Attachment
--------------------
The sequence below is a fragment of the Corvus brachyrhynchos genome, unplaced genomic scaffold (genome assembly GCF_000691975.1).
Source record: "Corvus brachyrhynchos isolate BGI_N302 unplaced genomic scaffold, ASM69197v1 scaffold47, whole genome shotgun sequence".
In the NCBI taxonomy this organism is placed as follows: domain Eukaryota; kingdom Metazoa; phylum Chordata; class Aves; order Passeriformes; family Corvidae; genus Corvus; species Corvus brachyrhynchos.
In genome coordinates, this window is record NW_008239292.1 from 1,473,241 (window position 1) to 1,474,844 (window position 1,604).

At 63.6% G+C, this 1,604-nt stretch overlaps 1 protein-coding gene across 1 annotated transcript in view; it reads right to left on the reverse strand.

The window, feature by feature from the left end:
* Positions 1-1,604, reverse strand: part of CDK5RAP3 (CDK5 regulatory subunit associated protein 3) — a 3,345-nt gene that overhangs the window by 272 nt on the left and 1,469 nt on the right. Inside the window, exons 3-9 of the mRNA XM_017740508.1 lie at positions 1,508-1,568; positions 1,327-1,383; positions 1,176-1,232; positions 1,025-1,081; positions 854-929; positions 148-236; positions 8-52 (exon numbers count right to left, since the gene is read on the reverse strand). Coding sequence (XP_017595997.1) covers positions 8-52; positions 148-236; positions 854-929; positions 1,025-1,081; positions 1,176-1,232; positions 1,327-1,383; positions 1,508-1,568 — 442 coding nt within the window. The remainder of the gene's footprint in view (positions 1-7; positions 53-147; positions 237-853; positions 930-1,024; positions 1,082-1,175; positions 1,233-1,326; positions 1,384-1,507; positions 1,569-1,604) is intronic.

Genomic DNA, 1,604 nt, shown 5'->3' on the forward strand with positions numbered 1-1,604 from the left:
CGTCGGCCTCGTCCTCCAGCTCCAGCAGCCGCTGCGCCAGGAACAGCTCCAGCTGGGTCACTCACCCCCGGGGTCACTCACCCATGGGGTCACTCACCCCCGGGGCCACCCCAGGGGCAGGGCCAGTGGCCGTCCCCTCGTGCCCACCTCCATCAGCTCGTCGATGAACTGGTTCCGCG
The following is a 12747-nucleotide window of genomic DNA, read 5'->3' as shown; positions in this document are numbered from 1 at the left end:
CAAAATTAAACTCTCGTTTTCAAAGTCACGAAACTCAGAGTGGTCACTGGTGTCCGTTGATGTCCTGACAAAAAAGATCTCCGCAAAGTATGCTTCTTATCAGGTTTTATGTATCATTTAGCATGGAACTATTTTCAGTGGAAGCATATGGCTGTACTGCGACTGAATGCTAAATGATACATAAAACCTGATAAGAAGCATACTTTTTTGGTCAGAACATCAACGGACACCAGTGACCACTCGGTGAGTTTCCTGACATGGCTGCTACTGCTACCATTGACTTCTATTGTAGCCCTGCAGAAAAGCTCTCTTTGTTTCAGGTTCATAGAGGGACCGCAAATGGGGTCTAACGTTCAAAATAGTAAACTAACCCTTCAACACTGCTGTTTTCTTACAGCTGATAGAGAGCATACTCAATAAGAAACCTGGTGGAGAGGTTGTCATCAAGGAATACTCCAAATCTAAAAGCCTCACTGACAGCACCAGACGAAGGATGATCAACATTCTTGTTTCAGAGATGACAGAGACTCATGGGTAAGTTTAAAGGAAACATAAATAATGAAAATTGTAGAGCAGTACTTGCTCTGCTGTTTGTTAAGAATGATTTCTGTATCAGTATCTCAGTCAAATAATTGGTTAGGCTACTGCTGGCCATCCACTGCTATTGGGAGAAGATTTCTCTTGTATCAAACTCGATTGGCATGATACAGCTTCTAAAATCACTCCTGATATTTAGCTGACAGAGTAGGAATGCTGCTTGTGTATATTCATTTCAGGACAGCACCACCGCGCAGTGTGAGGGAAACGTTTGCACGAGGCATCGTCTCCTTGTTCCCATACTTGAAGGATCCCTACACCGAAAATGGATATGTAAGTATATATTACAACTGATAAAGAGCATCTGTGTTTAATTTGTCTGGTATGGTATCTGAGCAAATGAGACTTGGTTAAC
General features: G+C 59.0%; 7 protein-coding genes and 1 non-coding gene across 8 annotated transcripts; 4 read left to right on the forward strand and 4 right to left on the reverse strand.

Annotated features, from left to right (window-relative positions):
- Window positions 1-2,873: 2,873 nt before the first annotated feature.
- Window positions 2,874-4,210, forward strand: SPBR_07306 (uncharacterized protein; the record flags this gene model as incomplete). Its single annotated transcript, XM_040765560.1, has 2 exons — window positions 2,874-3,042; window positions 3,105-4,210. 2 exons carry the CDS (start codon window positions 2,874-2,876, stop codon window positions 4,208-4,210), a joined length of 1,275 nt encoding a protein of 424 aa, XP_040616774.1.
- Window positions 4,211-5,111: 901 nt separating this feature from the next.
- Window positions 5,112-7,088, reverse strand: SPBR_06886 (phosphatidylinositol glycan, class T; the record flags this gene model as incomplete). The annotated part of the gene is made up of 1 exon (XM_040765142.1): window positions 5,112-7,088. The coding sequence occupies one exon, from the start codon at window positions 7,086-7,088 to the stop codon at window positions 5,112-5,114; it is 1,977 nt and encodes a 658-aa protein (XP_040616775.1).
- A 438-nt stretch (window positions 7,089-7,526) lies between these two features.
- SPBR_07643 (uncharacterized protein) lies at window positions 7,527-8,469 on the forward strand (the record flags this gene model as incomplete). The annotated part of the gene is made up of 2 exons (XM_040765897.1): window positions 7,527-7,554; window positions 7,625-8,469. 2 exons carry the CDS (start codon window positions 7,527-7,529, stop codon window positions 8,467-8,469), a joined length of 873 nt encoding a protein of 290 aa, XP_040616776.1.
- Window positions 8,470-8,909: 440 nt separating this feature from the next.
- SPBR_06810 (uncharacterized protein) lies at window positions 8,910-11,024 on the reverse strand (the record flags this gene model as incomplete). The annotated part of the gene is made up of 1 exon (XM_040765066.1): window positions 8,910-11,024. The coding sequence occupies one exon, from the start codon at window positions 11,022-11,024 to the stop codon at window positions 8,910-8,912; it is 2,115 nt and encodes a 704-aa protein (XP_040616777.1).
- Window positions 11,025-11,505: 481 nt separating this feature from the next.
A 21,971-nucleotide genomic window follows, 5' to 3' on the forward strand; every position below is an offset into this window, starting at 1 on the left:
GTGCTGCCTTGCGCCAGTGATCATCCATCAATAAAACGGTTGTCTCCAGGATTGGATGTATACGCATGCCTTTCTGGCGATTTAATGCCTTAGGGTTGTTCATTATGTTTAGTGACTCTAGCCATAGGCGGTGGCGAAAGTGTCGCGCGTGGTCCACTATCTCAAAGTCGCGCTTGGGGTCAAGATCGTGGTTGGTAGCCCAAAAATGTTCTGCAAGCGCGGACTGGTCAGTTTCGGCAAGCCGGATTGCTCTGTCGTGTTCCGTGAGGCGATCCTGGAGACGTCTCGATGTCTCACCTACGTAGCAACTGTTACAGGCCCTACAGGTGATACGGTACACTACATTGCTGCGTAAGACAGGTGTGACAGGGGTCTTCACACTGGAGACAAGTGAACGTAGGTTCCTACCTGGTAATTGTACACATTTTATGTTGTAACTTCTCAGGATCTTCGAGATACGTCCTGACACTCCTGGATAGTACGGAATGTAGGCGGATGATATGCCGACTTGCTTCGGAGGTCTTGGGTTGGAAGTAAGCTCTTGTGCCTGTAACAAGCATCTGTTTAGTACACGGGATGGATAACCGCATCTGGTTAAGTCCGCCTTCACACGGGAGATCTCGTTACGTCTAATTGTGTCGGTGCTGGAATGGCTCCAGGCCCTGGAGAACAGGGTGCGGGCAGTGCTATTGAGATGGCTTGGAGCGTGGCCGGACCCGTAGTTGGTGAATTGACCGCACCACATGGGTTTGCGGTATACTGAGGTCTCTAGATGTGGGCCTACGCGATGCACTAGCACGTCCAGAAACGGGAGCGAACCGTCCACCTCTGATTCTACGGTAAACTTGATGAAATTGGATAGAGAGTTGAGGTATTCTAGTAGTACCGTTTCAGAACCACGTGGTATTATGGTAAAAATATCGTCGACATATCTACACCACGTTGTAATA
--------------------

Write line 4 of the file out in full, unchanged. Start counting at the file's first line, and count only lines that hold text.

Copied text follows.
In genome coordinates, this window is record NW_008239292.1 from 1,473,241 (window position 1) to 1,474,844 (window position 1,604).